That does not mean you have no rights to return it though and there are some other rights you can rely on.

When a private consumer makes a purchase from a business seller, they have certain 'statutory' rights under the Consumer Rights Act 2015. If you wanted to refer to the legislation directly, please follow this link:

The Consumer Rights Act 2015 specifically states that there is an expectation that goods must be:

- of satisfactory quality – they must not be faulty or damaged

- as described – they must match any description given at the time of purchase

- fit for purpose – they should be fit for the purpose they are supplied for

If they do not meet the above requirements, the consumer will have certain legal remedies against the seller. Any rights against the manufacturer will only be under a manufacturer’s warranty or guarantee that came with the goods, which is entirely separate. It is, however, important to note that there is no protection against fair wear and tear, misuse or accidental damage.

If the goods do not meet any of the above criteria, the consumer’s rights against the seller are:

1. Reject the goods and request a refund – this is known as the ‘short-term right to reject’ and must be applied within 30 days of purchase or, if later, delivery.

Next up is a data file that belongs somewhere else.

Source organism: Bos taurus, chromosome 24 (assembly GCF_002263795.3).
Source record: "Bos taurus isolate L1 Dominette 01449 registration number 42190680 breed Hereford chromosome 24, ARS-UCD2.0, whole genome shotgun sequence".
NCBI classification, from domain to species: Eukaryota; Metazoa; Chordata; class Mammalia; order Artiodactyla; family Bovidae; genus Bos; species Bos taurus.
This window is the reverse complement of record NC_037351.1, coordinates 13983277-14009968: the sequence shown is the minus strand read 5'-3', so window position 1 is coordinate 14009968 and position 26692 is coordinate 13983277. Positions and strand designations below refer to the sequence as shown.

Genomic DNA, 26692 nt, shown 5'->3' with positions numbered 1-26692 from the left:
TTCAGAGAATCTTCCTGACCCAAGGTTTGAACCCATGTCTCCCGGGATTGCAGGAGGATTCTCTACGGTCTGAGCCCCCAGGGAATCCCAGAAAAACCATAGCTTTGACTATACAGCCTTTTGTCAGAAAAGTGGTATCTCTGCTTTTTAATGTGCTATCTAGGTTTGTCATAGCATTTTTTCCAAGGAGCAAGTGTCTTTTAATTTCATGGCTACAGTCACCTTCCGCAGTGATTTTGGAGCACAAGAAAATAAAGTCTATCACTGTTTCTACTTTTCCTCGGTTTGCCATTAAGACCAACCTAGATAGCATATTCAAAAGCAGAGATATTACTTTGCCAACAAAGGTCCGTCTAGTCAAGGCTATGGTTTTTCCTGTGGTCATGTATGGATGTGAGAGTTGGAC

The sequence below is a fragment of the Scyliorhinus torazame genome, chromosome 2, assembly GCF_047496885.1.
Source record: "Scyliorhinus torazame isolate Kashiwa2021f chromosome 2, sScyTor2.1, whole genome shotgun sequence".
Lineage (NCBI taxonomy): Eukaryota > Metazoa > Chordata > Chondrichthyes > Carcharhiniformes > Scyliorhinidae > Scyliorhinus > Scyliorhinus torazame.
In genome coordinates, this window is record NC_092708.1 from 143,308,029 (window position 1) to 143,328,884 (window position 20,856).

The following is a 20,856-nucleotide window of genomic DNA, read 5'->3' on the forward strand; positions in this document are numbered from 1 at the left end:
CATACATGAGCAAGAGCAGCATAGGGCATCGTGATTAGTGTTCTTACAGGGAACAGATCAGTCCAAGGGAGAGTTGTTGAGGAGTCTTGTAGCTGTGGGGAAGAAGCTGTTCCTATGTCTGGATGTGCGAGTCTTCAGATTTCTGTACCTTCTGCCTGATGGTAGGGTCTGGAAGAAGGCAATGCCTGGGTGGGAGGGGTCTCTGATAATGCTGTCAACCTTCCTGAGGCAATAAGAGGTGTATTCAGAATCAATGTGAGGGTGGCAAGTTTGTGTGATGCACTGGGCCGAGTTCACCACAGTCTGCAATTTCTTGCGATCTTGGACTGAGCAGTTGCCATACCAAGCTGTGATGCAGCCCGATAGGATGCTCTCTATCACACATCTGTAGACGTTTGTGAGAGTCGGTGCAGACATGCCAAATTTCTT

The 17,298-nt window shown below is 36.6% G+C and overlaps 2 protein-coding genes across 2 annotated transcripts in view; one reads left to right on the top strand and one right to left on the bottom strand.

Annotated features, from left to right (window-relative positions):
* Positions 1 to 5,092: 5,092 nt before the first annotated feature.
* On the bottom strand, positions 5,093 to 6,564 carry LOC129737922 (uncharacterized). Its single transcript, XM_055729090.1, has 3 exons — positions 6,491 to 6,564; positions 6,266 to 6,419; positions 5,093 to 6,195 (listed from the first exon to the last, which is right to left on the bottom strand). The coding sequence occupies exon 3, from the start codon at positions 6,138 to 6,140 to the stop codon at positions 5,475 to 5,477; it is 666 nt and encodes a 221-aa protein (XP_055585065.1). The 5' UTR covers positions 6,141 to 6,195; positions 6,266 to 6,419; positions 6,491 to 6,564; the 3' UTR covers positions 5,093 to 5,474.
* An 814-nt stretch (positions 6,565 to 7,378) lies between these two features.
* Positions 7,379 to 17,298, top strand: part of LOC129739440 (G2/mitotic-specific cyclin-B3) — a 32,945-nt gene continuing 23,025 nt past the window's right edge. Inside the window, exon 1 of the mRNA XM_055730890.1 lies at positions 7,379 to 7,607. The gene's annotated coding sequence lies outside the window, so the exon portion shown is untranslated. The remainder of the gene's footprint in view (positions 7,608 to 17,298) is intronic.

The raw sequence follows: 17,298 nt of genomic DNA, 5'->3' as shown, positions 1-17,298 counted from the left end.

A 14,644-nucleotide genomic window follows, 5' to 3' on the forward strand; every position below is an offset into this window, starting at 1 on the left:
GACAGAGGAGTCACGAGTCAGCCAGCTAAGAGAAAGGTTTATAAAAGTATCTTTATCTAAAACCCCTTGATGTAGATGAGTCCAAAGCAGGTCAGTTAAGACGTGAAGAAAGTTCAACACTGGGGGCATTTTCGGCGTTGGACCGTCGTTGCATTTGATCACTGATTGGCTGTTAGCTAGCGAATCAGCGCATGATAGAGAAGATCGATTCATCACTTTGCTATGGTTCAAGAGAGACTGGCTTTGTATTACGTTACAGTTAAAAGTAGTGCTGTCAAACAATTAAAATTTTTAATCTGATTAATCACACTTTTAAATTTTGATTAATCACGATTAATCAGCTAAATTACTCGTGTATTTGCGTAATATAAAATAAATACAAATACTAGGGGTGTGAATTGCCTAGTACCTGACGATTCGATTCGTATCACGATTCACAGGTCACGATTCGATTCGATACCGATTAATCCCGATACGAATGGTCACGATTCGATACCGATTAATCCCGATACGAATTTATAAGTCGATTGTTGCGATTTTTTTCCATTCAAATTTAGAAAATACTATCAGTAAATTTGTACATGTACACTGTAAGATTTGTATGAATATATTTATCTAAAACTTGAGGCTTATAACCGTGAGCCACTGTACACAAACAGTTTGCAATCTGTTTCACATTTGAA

2. Repair or replacement – this is still an option in the first 30 days, if the consumer does not want a refund and becomes the standard options after the 30 days have passed. It is the consumer’s choice as to whether they choose a repair or a replacement. If a repair is chosen, the seller is given one opportunity to provide a satisfactory repair, meaning that if it fails, the goods can still be rejected for a refund, even after the initial 30 days have passed. Alternatively, if the consumer wants to keep the goods, they can ask for a price reduction, based on what is wrong with them. That is something to be negotiated with the seller.

An important aspect of the Consumer Rights Act 2015 is that there is an assumption that any issues complained of, which have become obvious or developed within the first 6 months of buying the goods, were present at the time of purchase. If the seller disagrees that his was the case, it would be up to them to prove otherwise, if challenged in court. On the other hand, any issues which develop more than 6 months after purchase, are assumed not to have originated at the point of sale and it is for the buyer to prove otherwise if challenged in court.

Once a decision has been made on which of the above rights to pursue, the seller should be contacted, preferably in writing, to discuss that with them. If they refuse to discharge their legal obligations under the Consumer Rights Act 2015, a formal letter before action should be sent, asking for the desired resolution and making it clear that legal action could follow through the courts.

In the event this matters needs to be taken further, the following are the relevant links:

A report to Trading Standards can be submitted first:

Afterwards, a claim can be pursued in The County Court:

Expert:  Ben Jones replied 12 days ago.

Hopefully, I have answered your query in a way that is simple and easy to understand. If anything remains unclear, I will be more than happy to clarify it for you. In the meantime, thank you once again for using our services.